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Georgia Adopts Tax Policy To Help Small Business Provide Healthcare Insurance To Employees

Georgia has adopted a new tax policy in a further sign of the growing use of HSAs as a means of helping small employers provide healthcare insurance benefits.

Small employers purchasing high-deductible health insurance plans linked to health savings accounts and insurers offering those plans will receive tax breaks under legislation signed into law Wednesday by Georgia Gov. Sonny Perdue.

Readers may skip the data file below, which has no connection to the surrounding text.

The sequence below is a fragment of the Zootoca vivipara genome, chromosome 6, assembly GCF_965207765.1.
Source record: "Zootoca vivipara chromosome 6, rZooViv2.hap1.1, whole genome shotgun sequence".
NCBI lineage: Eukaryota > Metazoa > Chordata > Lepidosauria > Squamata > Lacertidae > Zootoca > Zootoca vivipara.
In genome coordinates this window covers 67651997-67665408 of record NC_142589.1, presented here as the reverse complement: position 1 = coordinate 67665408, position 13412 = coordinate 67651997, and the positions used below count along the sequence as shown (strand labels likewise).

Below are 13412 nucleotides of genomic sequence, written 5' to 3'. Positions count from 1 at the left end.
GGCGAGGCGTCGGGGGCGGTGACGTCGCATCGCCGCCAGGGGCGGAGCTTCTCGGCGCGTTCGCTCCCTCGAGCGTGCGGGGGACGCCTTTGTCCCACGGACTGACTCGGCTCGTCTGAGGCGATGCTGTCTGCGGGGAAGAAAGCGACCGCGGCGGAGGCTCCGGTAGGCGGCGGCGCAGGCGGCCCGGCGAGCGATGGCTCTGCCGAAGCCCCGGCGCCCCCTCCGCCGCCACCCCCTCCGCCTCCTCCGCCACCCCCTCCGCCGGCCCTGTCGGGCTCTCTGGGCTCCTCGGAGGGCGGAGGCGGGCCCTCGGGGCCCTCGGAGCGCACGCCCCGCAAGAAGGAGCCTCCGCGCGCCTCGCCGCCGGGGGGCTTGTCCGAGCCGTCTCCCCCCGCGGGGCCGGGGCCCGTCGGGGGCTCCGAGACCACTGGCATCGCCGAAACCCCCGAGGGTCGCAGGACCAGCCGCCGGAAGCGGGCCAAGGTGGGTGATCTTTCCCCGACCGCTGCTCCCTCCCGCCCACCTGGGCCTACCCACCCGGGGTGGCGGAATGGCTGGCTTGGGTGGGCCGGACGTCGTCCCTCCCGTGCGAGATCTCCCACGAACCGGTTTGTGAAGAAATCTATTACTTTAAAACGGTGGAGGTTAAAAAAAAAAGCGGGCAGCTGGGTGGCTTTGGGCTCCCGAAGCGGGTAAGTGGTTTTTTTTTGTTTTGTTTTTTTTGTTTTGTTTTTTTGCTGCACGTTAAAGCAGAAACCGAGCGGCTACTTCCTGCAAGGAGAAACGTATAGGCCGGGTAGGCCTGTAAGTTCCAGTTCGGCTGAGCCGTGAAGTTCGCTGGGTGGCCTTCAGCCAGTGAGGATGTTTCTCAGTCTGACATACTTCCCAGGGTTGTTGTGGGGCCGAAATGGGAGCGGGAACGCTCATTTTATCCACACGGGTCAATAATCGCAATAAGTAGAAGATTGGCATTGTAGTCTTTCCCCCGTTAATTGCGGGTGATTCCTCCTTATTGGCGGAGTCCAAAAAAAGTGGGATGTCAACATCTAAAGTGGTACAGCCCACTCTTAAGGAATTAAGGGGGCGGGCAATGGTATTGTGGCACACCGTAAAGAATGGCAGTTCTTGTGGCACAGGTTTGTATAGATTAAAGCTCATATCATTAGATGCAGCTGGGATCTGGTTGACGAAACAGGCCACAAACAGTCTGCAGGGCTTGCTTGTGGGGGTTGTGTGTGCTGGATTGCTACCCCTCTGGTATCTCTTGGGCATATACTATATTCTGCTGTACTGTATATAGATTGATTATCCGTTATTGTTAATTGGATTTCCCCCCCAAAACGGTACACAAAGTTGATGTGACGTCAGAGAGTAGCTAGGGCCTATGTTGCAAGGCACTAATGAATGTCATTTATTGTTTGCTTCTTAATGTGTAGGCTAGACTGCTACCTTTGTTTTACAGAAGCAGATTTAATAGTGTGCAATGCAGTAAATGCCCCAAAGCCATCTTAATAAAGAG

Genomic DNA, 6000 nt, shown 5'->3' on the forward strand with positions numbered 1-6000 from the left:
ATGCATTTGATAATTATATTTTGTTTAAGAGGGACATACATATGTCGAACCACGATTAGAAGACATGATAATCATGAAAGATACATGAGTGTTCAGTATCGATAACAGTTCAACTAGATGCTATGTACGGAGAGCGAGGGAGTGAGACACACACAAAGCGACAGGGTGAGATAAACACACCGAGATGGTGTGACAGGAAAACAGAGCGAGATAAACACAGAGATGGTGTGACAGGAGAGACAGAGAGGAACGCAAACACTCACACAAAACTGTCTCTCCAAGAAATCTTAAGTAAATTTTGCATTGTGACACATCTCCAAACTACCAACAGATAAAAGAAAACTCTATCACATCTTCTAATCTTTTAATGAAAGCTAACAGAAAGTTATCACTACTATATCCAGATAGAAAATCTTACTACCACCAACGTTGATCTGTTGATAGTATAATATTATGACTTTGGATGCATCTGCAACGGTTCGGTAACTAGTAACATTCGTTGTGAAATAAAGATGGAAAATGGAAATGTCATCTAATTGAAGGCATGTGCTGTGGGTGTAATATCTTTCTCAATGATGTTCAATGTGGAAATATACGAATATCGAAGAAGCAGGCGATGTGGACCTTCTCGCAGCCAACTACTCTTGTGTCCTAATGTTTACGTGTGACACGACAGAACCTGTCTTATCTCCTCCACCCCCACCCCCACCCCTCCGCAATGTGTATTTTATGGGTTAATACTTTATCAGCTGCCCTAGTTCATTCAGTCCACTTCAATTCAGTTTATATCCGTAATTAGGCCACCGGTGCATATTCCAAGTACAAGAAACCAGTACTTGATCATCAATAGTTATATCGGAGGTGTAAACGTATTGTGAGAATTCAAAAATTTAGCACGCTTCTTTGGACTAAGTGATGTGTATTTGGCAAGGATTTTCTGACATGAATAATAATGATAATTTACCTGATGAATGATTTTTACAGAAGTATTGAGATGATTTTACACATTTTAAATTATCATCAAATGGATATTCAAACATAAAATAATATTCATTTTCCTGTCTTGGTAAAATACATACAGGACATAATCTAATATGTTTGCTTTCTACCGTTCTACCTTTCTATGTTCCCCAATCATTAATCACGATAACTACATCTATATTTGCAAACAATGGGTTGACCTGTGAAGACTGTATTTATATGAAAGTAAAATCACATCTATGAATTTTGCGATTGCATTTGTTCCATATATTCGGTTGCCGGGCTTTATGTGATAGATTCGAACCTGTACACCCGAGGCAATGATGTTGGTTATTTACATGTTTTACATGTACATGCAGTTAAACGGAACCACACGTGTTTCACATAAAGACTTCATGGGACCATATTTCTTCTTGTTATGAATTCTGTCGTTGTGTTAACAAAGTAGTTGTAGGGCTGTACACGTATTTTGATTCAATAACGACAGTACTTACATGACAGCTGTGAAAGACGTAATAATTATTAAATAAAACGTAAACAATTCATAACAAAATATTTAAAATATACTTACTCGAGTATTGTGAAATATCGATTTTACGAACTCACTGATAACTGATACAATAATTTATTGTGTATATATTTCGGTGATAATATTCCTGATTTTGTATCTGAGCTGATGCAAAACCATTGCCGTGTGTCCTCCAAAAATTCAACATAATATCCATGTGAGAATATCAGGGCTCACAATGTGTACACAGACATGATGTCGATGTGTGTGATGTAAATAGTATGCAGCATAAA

Under the measure, an employer with 50 or fewer employees that offers a high-deductible health insurance plan linked to an HSA will receive a $250-a-year tax credit for each employee enrolled in the plan.

To qualify for the tax credit, employers will have to spend at least $250 per employee annually on the coverage.

The legislation also exempts insurers from paying premium taxes on HSA-linked plans. The measure, H.B. 977, goes into effect Jan. 1, 2009.

The new tax breaks will allow more “small business owners to provide low-cost health insurance to employees and their families,” Gov. Perdue said in a statement.

Efforts in other states to provide the same sort of incentives continues despite strong resistance from state regulatory administrators.

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